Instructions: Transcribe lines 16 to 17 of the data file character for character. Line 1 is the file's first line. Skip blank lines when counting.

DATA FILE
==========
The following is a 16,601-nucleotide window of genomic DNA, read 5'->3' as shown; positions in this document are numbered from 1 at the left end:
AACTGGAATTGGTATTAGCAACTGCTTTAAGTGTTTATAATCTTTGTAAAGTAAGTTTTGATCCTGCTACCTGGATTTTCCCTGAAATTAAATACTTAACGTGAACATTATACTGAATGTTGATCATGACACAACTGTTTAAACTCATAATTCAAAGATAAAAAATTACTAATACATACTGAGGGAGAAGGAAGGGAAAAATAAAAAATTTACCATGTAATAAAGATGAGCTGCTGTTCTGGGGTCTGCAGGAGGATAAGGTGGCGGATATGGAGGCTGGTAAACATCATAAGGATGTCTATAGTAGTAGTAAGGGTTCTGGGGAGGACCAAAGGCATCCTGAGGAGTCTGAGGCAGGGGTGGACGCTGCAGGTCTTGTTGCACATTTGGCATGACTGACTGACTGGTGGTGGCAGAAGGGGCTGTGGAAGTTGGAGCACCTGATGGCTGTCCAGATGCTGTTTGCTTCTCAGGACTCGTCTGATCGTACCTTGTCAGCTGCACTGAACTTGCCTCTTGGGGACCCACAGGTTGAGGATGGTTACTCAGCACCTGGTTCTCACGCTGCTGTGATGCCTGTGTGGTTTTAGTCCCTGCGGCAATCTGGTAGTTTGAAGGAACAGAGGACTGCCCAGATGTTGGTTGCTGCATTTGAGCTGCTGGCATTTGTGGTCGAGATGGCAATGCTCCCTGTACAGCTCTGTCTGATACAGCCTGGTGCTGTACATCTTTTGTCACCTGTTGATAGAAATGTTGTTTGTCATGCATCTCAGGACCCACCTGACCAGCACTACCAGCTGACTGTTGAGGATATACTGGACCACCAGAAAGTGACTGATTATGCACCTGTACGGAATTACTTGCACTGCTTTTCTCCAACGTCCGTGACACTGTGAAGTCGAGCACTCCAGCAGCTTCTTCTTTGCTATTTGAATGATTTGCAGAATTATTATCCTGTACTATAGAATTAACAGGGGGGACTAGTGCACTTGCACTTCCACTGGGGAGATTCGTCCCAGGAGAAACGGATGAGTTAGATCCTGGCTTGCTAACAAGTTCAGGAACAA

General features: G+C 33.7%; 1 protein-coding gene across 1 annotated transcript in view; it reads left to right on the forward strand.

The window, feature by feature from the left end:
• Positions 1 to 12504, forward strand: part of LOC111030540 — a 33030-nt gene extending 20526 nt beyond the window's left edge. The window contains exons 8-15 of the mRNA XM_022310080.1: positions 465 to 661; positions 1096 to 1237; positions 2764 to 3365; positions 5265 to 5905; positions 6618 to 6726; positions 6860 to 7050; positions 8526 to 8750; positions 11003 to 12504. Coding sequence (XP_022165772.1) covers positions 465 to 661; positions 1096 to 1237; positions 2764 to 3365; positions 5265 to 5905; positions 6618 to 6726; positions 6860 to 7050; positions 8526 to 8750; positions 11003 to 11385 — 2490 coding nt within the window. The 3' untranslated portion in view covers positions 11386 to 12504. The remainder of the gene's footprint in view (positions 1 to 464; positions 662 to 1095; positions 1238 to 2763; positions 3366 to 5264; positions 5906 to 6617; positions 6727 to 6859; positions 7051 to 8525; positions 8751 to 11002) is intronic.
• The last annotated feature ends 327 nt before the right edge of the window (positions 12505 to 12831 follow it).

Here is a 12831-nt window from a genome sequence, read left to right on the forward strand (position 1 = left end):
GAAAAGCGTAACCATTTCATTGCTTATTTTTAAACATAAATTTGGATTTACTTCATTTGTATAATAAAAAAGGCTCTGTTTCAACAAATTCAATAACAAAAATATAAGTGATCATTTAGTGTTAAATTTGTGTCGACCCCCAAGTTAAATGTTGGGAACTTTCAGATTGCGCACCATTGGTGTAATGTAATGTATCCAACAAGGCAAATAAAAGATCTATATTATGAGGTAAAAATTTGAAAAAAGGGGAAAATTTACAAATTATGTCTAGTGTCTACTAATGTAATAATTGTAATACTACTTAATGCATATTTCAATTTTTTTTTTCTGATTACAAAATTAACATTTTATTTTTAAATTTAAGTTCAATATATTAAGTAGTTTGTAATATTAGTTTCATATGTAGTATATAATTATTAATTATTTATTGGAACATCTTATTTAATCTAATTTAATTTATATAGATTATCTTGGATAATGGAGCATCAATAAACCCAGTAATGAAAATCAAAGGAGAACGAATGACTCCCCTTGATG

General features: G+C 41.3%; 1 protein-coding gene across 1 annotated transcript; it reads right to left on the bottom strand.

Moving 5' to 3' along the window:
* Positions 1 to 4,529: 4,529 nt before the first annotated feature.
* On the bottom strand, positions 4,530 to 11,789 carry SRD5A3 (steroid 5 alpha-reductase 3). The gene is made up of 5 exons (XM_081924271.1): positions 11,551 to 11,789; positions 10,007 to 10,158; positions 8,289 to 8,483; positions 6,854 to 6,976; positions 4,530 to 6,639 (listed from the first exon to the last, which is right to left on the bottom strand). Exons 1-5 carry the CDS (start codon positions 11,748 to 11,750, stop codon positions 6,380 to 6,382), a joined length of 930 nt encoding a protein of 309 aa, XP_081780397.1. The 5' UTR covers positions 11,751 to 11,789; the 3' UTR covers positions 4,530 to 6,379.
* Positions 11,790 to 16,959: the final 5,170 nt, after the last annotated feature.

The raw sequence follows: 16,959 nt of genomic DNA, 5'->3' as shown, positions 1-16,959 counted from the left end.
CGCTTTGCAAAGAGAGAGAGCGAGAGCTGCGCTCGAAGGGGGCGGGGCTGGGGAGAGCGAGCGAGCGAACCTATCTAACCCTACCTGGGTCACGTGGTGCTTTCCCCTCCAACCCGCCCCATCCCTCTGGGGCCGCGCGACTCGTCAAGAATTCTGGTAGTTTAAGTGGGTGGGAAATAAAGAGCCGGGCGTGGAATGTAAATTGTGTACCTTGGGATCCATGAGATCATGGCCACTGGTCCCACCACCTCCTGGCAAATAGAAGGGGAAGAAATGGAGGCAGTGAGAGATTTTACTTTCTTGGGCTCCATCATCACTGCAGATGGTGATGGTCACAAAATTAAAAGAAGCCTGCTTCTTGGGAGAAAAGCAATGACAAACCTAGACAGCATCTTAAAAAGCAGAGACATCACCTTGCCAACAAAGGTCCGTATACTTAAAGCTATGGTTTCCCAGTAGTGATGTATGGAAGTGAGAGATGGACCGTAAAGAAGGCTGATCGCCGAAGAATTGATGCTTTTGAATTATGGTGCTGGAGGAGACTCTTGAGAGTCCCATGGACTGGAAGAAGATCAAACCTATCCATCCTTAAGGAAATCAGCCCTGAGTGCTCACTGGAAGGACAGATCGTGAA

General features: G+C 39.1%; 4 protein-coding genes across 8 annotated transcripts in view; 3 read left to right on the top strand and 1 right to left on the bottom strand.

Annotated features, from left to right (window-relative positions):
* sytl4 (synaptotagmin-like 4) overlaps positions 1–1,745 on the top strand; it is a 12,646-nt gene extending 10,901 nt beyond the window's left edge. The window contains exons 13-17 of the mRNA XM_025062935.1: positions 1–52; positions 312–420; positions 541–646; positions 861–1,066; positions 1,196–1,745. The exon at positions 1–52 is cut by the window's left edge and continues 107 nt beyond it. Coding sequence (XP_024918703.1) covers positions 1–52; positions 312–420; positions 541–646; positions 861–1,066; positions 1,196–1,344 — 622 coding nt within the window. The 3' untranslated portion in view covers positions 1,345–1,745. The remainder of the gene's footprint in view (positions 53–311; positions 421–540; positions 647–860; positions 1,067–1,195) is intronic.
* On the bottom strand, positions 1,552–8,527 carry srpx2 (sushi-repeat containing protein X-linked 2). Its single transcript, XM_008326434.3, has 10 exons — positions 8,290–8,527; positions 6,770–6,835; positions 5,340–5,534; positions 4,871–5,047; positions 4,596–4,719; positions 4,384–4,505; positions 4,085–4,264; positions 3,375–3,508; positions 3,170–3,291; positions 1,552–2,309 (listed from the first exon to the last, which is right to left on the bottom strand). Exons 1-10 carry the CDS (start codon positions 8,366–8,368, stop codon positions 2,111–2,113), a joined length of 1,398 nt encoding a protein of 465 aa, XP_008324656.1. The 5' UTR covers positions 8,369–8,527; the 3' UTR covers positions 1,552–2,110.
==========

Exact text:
General features: G+C 39.1%; 4 protein-coding genes across 8 annotated transcripts in view; 3 read left to right on the top strand and 1 right to left on the bottom strand.

Annotated features, from left to right (window-relative positions):